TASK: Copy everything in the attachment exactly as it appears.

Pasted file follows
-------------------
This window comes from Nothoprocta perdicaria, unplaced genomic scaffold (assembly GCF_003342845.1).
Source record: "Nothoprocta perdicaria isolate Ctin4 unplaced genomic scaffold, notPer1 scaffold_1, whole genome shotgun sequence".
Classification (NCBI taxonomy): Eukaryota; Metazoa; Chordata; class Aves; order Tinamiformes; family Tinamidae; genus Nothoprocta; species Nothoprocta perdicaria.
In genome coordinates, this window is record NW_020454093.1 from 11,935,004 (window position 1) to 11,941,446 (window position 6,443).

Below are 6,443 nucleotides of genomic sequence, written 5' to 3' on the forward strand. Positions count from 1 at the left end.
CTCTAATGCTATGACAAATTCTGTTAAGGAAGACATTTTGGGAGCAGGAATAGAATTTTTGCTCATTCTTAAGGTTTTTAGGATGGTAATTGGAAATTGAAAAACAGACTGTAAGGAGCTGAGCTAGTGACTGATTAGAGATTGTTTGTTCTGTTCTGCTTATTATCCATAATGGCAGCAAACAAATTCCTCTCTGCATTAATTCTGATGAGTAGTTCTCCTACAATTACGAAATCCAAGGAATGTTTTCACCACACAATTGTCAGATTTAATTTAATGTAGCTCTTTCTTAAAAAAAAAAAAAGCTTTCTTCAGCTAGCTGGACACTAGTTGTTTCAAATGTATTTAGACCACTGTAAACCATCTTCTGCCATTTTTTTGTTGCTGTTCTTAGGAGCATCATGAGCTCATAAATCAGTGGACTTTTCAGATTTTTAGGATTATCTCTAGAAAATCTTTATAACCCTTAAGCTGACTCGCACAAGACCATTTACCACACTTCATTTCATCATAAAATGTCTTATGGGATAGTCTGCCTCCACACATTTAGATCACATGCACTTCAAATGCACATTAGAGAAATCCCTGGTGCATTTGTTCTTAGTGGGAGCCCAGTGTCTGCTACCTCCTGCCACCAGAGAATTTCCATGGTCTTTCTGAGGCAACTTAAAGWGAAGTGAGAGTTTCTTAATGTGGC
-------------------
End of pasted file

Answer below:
This window comes from Nothoprocta perdicaria, unplaced genomic scaffold (assembly GCF_003342845.1).
Source record: "Nothoprocta perdicaria isolate Ctin4 unplaced genomic scaffold, notPer1 scaffold_1, whole genome shotgun sequence".
Classification (NCBI taxonomy): Eukaryota; Metazoa; Chordata; class Aves; order Tinamiformes; family Tinamidae; genus Nothoprocta; species Nothoprocta perdicaria.
In genome coordinates, this window is record NW_020454093.1 from 11,935,004 (window position 1) to 11,941,446 (window position 6,443).

Below are 6,443 nucleotides of genomic sequence, written 5' to 3' on the forward strand. Positions count from 1 at the left end.
CTCTAATGCTATGACAAATTCTGTTAAGGAAGACATTTTGGGAGCAGGAATAGAATTTTTGCTCATTCTTAAGGTTTTTAGGATGGTAATTGGAAATTGAAAAACAGACTGTAAGGAGCTGAGCTAGTGACTGATTAGAGATTGTTTGTTCTGTTCTGCTTATTATCCATAATGGCAGCAAACAAATTCCTCTCTGCATTAATTCTGATGAGTAGTTCTCCTACAATTACGAAATCCAAGGAATGTTTTCACCACACAATTGTCAGATTTAATTTAATGTAGCTCTTTCTTAAAAAAAAAAAAAGCTTTCTTCAGCTAGCTGGACACTAGTTGTTTCAAATGTATTTAGACCACTGTAAACCATCTTCTGCCATTTTTTTGTTGCTGTTCTTAGGAGCATCATGAGCTCATAAATCAGTGGACTTTTCAGATTTTTAGGATTATCTCTAGAAAATCTTTATAACCCTTAAGCTGACTCGCACAAGACCATTTACCACACTTCATTTCATCATAAAATGTCTTATGGGATAGTCTGCCTCCACACATTTAGATCACATGCACTTCAAATGCACATTAGAGAAATCCCTGGTGCATTTGTTCTTAGTGGGAGCCCAGTGTCTGCTACCTCCTGCCACCAGAGAATTTCCATGGTCTTTCTGAGGCAACTTAAAGWGAAGTGAGAGTTTCTTAATGTGGC